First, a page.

The full content of Annals is available to subscribers

Subscribe/Learn More  >
Articles |

The Diagnosis of Common Hereditary Hemorrhagic Diseases

Ann Intern Med. 1961;55(2):201-209. doi:10.7326/0003-4819-55-2-201
Text Size: A A A
This excerpt has been provided in the absence of an abstract.

The logical clinical approach to diagnosis is history, physical examination, and laboratory studies, in the order given. For didactic purposes, however, it is advantageous to begin the discussion of the diagnosis of the hereditary hemorrhagic diseases with a consideration of laboratory studies because all known congenital bleeding diseases, with the exception of telangiectasia, appear to have a defect in the clotting mechanism which can be detected by laboratory tests. The first requisite, therefore, for the diagnosis of this group of diseases is an understanding of the principal reactions involved in the clotting process.

THE COAGULATION MECHANISM: A clotting scheme has


First Page Preview

View Large
First page PDF preview





Citing articles are presented as examples only. In non-demo SCM6 implementation, integration with CrossRef’s "Cited By" API will populate this tab (http://www.crossref.org/citedby.html).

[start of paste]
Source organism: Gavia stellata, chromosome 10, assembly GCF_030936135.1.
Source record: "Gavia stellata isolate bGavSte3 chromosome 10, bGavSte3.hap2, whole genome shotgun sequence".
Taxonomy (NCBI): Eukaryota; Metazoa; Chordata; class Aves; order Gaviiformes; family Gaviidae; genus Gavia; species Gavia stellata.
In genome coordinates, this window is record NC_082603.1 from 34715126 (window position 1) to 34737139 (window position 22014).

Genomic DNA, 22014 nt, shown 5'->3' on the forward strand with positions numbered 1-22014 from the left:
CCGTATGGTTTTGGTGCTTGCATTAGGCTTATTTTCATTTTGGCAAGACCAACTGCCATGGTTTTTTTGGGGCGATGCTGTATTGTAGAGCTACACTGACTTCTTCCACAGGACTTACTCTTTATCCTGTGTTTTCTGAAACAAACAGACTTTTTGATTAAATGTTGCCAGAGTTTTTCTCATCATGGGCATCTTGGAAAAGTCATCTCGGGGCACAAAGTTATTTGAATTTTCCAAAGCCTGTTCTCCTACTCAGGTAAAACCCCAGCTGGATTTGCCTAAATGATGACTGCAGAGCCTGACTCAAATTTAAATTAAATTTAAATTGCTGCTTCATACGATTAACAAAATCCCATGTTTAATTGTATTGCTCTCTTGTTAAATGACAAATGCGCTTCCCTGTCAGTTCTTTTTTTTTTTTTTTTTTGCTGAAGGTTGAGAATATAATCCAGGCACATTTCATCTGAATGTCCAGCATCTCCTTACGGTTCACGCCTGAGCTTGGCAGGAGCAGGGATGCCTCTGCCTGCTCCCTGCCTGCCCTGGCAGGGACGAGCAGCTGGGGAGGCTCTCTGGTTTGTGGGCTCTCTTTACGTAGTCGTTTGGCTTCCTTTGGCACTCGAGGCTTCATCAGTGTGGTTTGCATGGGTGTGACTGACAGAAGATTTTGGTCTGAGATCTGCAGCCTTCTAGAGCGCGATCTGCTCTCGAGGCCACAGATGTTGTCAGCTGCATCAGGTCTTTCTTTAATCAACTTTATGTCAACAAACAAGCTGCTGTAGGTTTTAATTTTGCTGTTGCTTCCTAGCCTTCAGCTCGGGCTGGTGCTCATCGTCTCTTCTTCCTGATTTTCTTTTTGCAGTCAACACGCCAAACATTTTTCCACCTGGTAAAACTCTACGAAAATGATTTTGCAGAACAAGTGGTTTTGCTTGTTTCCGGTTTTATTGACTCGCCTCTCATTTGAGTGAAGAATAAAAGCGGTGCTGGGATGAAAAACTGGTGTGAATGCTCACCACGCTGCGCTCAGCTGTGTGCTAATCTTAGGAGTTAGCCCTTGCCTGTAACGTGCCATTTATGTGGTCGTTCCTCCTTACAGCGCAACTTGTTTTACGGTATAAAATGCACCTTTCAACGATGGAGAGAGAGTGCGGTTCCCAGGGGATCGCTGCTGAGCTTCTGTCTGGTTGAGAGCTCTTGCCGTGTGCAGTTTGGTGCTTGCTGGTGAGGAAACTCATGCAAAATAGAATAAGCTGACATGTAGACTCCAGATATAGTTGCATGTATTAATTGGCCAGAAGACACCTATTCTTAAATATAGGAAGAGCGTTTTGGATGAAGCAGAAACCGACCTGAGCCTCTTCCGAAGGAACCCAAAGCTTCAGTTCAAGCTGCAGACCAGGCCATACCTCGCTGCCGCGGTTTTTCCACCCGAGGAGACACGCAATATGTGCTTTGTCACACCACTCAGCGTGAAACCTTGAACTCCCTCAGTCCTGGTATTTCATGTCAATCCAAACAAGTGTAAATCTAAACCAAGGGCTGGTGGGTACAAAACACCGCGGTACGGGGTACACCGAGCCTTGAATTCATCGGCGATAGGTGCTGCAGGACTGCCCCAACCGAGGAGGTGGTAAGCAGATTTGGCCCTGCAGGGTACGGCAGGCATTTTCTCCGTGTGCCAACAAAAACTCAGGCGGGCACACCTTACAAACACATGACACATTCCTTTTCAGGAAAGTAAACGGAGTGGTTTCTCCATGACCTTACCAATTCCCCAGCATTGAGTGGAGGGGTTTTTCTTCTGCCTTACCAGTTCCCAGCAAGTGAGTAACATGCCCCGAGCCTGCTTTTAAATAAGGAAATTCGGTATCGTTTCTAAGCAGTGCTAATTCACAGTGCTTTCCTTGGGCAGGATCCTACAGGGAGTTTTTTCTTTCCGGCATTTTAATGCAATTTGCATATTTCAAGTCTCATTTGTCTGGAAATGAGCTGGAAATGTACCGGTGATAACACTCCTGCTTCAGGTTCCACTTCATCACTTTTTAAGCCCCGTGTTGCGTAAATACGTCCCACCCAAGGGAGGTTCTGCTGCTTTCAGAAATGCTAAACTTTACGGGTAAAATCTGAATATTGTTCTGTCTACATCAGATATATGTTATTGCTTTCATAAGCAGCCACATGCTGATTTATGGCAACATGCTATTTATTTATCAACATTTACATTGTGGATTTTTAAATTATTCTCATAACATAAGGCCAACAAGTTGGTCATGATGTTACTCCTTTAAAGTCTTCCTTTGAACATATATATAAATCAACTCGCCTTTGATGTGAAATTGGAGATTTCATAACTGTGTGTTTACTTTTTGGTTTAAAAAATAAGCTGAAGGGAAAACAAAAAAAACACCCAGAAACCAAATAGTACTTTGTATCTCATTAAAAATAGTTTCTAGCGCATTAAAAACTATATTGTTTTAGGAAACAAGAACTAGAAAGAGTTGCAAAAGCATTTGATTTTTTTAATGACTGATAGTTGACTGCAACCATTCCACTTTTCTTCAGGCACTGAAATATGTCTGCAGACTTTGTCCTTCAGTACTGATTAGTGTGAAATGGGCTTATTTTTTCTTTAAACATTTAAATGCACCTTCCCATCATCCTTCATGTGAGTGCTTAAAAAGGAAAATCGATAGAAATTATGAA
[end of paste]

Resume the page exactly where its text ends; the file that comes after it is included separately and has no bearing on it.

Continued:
Submit a Comment/Letter
Submit a Comment/Letter

Summary for Patients

Clinical Slide Sets

Terms of Use

The In the Clinic® slide sets are owned and copyrighted by the American College of Physicians (ACP). All text, graphics, trademarks, and other intellectual property incorporated into the slide sets remain the sole and exclusive property of the ACP. The slide sets may be used only by the person who downloads or purchases them and only for the purpose of presenting them during not-for-profit educational activities. Users may incorporate the entire slide set or selected individual slides into their own teaching presentations but may not alter the content of the slides in any way or remove the ACP copyright notice. Users may make print copies for use as hand-outs for the audience the user is personally addressing but may not otherwise reproduce or distribute the slides by any means or media, including but not limited to sending them as e-mail attachments, posting them on Internet or Intranet sites, publishing them in meeting proceedings, or making them available for sale or distribution in any unauthorized form, without the express written permission of the ACP. Unauthorized use of the In the Clinic slide sets will constitute copyright infringement.


Buy Now for $42.00

to gain full access to the content and tools.

Want to Subscribe?

Learn more about subscription options

Related Articles
Topic Collections
PubMed Articles
Forgot your password?
Enter your username and email address. We'll send you a reminder to the email address on record.